Parts of a Volcano
Volcanos are massive openings or vents on the Earth’s surface. Hot lava, gases, ash, rock fragments, and toxic fumes erupt from them. They are the most potent internal forces of nature that have existed for a long time on Earth. Originating deep within the crust, they have a lasting impression on the landscape. Volcanoes have created almost 80 percent of our planet’s surface, making the foundation on which lives thrive.
On Earth, volcanoes are mostly found where tectonic plates are diverging or converging, mostly underwater. Some volcanic eruptions are mild and effusive, while others are highly destructive.
What are the Different Parts of a Volcano
Volcanoes can be of different shapes and sizes, but all contain some basic parts. The essential parts of a typical volcano are: 1) magma chamber, 2) lava, 3) primary vent, 4) throat, 5) conduit, 6) crater, 7) summit, 8) secondary vent, 9) secondary cone, 10) lava flow, and 11) ash cloud.
1) Magma Reservoir
It is a large pool of molten rock found underneath the Earth’s crust. The molten rock remains under extreme pressure, which causes the surrounding rock to crack and fracture, creating an outflow of the magma. Being less dense than the surrounding mantle allows the magma to seep up to the surface through the cracks.
When the magma reaches the surface, it results in a volcanic eruption. Most magma reservoirs are found close to the Earth’s surface, usually between 1 km and 10 km. Also, being a part of the Earth’s crust ranges between 5 and 70 km of the crust.
It is the molten rock or magma that erupts from the volcano. The extreme heat of the Earth’s crust causes the silicate rocks to melt, causing the lava to release with a temperature between 700 to 1,200 °C (1,292 to 2,192 °F). As the lava reaches the surface and comes in contact with the air, it cools down and hardens.
3) Primary Vent
It is the primary opening in the Earth’s surface through which magma and volcanic gases escape into the atmosphere. Primary vents can be of different shapes consisting of a single, circular-shaped structure, a large elongated fissure, or a tiny crack in the ground.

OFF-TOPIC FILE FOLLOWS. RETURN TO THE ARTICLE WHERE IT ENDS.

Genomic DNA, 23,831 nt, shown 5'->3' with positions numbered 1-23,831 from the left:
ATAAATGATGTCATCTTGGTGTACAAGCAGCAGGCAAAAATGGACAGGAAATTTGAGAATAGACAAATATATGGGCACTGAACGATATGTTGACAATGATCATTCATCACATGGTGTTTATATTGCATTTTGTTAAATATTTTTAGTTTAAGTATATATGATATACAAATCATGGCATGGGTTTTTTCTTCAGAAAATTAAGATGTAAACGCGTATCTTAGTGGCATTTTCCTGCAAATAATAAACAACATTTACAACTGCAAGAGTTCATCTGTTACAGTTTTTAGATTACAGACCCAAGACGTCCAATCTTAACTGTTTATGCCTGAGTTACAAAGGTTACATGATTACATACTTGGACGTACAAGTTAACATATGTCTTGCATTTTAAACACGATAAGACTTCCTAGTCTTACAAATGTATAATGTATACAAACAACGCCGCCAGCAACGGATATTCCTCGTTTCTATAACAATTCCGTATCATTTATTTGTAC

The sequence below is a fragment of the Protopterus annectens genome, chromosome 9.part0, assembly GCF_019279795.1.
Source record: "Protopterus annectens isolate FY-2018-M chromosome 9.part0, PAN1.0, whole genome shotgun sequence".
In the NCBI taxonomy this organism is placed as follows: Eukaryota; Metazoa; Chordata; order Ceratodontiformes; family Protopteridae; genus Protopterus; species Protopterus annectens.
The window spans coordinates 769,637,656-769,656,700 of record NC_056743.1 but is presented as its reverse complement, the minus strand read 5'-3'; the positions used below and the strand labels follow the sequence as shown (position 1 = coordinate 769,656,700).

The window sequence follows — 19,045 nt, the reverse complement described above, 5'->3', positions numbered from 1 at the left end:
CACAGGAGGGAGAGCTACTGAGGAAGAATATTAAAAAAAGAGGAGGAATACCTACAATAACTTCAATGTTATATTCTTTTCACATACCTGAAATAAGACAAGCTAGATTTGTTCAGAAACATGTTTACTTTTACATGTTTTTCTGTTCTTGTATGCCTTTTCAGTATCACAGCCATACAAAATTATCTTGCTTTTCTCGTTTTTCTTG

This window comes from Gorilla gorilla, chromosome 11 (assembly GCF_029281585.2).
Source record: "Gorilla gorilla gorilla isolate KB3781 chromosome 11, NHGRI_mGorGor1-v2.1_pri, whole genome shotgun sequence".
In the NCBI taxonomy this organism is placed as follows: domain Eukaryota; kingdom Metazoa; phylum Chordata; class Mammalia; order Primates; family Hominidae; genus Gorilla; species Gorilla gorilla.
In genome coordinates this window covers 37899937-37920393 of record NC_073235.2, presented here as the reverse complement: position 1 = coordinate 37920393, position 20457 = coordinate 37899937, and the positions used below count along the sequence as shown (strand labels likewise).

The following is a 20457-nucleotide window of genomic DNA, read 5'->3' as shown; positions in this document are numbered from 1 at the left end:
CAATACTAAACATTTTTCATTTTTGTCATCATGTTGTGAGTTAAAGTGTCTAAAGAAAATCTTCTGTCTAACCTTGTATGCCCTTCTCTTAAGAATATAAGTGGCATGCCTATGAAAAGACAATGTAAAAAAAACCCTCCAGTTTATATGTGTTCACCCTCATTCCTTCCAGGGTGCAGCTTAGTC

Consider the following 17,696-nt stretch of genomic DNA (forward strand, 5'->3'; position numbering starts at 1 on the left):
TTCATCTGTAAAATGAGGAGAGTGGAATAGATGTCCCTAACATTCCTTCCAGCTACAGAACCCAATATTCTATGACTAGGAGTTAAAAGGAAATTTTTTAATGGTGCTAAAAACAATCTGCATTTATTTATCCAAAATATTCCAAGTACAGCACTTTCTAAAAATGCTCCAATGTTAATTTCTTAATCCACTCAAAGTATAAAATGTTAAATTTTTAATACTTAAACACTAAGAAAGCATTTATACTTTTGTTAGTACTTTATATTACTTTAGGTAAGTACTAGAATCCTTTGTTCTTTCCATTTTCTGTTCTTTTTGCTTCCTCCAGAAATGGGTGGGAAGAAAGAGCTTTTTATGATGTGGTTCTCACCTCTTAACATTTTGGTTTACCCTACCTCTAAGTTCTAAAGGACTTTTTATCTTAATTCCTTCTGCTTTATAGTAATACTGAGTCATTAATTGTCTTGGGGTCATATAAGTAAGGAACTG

It is the uppermost portion of the primary vent. The throat is the entrance to the volcano from where lava and volcanic ash are ejected.
It is the underground passage through which magma and volcanic gases travel upwards towards the vent.
Also known as a cone, it is the mouth of the volcano. In addition to the cone, volcanic activity can also lead to circular, basin-shaped depressions forming in the Earth. It is typically large in radius and great in-depth. In such cases, the lava vent is located at the bottom of the crater. It is formed during particular eruptions when the volcano’s magma chamber empties enough for the area above it to collapse, forming a structure called a caldera.
Also known as the apex, it is the highest or topmost part of the volcano.
8) Secondary Vent
On large volcanoes, there are multiple smaller outlets through which magma escapes, known as secondary vents. When the magma reaching the surface is interrupted by accumulated ash and solidified lava, they form what is known as a dike. In contrast, when the magma hardens, it forms a flat piece of rock called a sill.
9) Secondary Cone
Also known as a parasitic cone, it forms around the secondary vent that reaches large volcanoes’ surface. When volcanoes deposit lava and ash on the outside, they form a smaller cone, resembling the primary cone’s horn.
10) Lava Flow
It is a magma mass that pours onto the Earth’s surface during an eruption involving moving lava and its hard deposits. Lava flow comes in a great variety of shapes and sizes. This variation is due to a wide range in lava discharge during the eruption, characteristics of the erupting vent, topology over which lava travels, and lava’s viscosity. If the magma is thin, gases escape quickly from the volcano.
11) Ash Cloud
It is made of small pieces of pulverized rock, minerals, and volcanic glass formed during a volcanic eruption. The fragments of ash are tiny, measuring less than 2 mm (0.079 inches) in diameter.
The ash cloud forms when groundwater, heated by magma, changes to steam. The steam combined with magma reaches the surface, causing the dissolved volcanic gases to expand and escape into the air at high speed. The rise of ash and gas at such high-speed results in magma’s separation into tiny pieces. When tiny volcanic particles and their dispersion escape in the air, they form the ash cloud. Due to their size and the explosive force they form, volcanic ash is picked up by the winds and scattered far away from the explosion site. Ash cloud can have damaging effects on human and animal health, disrupting infrastructure and damaging agriculture and water systems.
Ans. The three main parts of a volcano are the chamber, the vent, and the crater.
Ans. Yes, volcanoes are part of the lithosphere of the Earth.
Ans. Indonesia has volcanoes much more than any other country in the world.
Ans. A shield volcano is a kind of volcano that is composed nearly entirely of fluid lava flows.
Article was last reviewed on Tuesday, February 23, 2021